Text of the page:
[Ye old Macbook has been a little under the weather lately, but we laid hands on her this a.m. and she's back up and running just fine. Thanks for your patience. The break probably did us all good, eh?]
Gospel musicians used to shout out certain words when they felt inexpressibles touching, maybe hallelujah, or amen, which literally means simply, “It is so.” These were magic words once, both of them. Then people learned to shout them when they weren’t feeling anything in particular, and the words took revenge by becoming hokey as hell.
- David James Duncan, River Teeth
My son told me of a classmate who draws crosses all over her notebooks. Of course, if you turn her notebook 45 degrees, you have Xs, and a 90 degree turn results in hundreds of swords. He also said that she recently took a Sharpie and crossed out the word "you" and inserted the word "God" on an Earth Day poster, so that now it reads: God can make a tree. His summation? “It’s great that she’s a believer, Dad, but it’s a little much (hokey), don’t you think?” I said, “Amen,” which literally means simply, “It is so.”
Once upon a time, a traveling evangelist stopped traveling long enough to speak and sing for a week at the church of my youth. He was also an avid tennis player. After evangelizing our flock one night, he invited a few sheep to the courts for a night-match. I, being the preacher’s son, was among the chosen few. I have to admit, the man was a good tennis player. However, after every shot he made that furthered his score, which ended up being an astronomical number, he shouted “Praise the Lord!” I kid you not, after every shot, “Praise the Lord!” From that point on, I thought the traveling evangelist to be hokey as hell.
I’m going to roll the dice here and say that in both of those examples, the classmate and the traveling evangelistennis player were not feeling inexpressibles touching. In fact, they quite possibly may not have been feeling anything in particular at all. Shouting or Sharpie-ing words that had/have taken their magic and gone home.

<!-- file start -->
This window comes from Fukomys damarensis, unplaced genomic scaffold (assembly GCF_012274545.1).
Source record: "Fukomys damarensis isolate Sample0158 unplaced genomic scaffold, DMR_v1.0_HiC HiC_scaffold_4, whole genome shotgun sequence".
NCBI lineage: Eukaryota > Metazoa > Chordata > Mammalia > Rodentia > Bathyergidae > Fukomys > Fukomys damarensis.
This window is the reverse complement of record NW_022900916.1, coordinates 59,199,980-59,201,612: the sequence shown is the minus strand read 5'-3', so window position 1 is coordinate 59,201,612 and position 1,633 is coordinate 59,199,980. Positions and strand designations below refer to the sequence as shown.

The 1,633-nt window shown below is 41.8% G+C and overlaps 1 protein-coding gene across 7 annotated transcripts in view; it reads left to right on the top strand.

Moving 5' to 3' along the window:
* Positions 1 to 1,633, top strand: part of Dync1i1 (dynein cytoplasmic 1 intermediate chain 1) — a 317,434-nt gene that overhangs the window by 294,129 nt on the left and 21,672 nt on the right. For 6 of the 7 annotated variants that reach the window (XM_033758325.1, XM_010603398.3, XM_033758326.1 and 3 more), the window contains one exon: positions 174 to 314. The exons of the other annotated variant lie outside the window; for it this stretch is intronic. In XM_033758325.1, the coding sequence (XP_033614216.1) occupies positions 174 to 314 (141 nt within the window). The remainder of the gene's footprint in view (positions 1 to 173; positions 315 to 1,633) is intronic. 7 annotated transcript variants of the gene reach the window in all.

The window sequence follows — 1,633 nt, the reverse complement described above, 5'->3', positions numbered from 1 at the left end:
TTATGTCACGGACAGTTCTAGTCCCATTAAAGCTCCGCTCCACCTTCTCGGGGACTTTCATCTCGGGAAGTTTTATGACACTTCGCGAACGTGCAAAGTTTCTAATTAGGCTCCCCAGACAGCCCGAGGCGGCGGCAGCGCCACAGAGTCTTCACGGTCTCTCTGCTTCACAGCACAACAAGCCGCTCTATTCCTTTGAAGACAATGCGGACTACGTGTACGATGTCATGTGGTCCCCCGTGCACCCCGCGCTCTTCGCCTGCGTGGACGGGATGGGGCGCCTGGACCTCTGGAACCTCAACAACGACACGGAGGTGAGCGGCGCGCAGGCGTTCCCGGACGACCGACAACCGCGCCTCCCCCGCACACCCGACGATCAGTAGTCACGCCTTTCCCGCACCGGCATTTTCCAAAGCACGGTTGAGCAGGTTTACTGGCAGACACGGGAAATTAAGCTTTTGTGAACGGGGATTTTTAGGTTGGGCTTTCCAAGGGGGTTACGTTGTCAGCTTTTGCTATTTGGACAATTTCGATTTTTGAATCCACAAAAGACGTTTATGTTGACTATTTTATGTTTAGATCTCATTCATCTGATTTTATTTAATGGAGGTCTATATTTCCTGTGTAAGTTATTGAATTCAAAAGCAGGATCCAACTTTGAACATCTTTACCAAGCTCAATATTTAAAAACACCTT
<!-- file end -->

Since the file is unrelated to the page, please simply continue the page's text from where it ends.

Many people, religious or not, are familiar with the story of the prodigal son. Many people, religious or not, are living the story of the prodigal son. There is a watershed moment in the parable when, as the text reads, "he came to his senses." In that moment, he realizes where he is (hog pen), what he’s eating (hog slop), and what he’s become (a hog). And when his senses kick in, or he begins to feel things in particular, he decides to hightail it for where he was (home), what he had (everything), and what he was (a beloved son). Before he reached the ponderosa, his father, from a long way off, saw him and girded up his loins and ran and embraced his prodigal; two inexpressibles touching, hugging, laughing. I want to believe that the father couldn’t stop repeating, “Amen,” which literally means simply, “It is so.” A moment bathed in magic Disney knows not of.
Many people, religious and super-religious, try and make that he-came-to-his-senses-moment into something spiritual; something that bypasses feeling altogether and goes straight for the spirit. There are a few people - gypsies, tramps, thieves, preacher’s sons, and prodigals - who see a young fool whose knob was stuck on numb suddenly being able to literally feel particulars again; coming back to himself, which is usually the only way we ever truly come back home. I’ve no doubt that something happened in his spirit, but it happened first in his eyes, ears, and don’t forget the nose.
We live in a world awash in the magic of God. But many of us, armed with Sharpies and tennis rackets, settle for hokey as hell. It doesn’t make any sense.
Amen. It is so.